My husband and I had first camped on the National Seashore there in the mid-60s. I was 27, and Ian, 32; our children, Ian, Jr., 5 and Margaret, 3. All four of us slept in the small 7’ x 7’canvas tent we had purchased the previous year for our maiden camping expedition in the Blue Ridge.
Two major family myths emerged from this period: The first occurred when we awoke to thunder, lightning and high winds, and then to the phenomenon of the wind – like the Wolf in Three Little Pigs -- blowing down our flimsy tent.
Amid childhood screams, my husband Ian grabbed the center metal pole, valiantly holding it upright as the lightening crashed around us (but fortunately didn’t strike him, our human lightening rod). I grabbed one child under each arm and fled to the car, with Ian following quickly.
Drenched, we somehow managed to change clothing in the car, and the kids soon resumed their sleep while Ian and I tossed and turned in front seats not engineered for horizontal positions. The following day, we discovered the town’s laundromat, fortunately adjacent to a game room – in those days the games were not electronic but box hockey, ping pong and pool tables, with which we entertained our young children until the tent and clothes dried out.
The second family adventure/myth occurred the following year as we hiked from the island highway inland along a path leading to the Atlantic Ocean and “South Point,” known for its abundance of shells. Margaret was four, son Ian, almost six. We took a shortcut off the path, across the dunes toward the beach.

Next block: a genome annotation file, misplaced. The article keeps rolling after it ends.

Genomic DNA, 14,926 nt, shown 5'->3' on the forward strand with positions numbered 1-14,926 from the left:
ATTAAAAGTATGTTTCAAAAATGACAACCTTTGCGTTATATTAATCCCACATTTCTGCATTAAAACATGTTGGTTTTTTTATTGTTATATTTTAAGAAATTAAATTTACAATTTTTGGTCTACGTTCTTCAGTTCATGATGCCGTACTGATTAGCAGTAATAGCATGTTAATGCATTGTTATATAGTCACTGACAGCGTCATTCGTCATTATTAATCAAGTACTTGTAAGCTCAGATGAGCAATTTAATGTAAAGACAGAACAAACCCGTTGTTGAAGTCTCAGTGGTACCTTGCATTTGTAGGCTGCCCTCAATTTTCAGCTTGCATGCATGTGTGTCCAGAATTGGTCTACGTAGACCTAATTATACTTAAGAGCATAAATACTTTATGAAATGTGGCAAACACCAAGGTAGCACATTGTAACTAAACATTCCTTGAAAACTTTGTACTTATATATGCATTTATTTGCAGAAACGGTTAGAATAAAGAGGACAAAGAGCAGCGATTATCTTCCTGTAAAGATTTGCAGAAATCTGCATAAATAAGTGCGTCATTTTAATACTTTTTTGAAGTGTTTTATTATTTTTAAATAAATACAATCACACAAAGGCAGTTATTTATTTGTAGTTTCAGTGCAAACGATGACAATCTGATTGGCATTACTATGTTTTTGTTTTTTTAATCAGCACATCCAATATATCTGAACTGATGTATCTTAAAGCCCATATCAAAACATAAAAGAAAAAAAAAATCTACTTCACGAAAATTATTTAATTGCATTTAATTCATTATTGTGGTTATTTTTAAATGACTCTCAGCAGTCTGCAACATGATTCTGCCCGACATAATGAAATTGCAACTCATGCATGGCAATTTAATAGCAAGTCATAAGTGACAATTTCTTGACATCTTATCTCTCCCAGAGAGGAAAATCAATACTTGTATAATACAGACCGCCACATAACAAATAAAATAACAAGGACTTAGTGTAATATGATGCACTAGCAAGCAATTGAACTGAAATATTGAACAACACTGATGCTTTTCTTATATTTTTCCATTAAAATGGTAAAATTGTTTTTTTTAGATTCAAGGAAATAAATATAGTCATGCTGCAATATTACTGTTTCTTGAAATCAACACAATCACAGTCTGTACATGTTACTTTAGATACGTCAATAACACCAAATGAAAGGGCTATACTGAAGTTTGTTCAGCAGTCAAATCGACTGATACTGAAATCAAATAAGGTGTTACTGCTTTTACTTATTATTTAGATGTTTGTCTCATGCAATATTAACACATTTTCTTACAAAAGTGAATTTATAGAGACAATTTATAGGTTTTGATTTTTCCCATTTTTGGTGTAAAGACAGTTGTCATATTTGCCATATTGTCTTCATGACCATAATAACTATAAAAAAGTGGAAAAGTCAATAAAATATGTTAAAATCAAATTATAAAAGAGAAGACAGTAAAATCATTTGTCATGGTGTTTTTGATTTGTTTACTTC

After we gone beyond returning, we began to hear squawks coming from many directions. As we trudged onward around the dunes, the squawking got louder as the birds flew closer and dive bombed. My head under a broad- brimmed hat with eyes focused on the sand, I saw only silhouettes of the birds zooming down on us– the Common Terns were frightening with their sharp beaks and swift acrobatics but the Black Skimmers, with their especially fierce bills, were frightening as shadows and, when I dared look up, terrifying in full battle form.
My husband was flailing his arms and yelling to scare them off with my young son trying to emulate him. I scooped up my small daughter and ran as fast as I could in sand. (Fortunately I had not seen Alfred Hitchcock’s “The Birds.”) Escaping their territory, we realized that we, not the birds, were the aggressors, as we trespassed on their nesting area. Like us, they were protecting their babies. The story became family lore, providing insight about respecting other critters’ homes and habitat.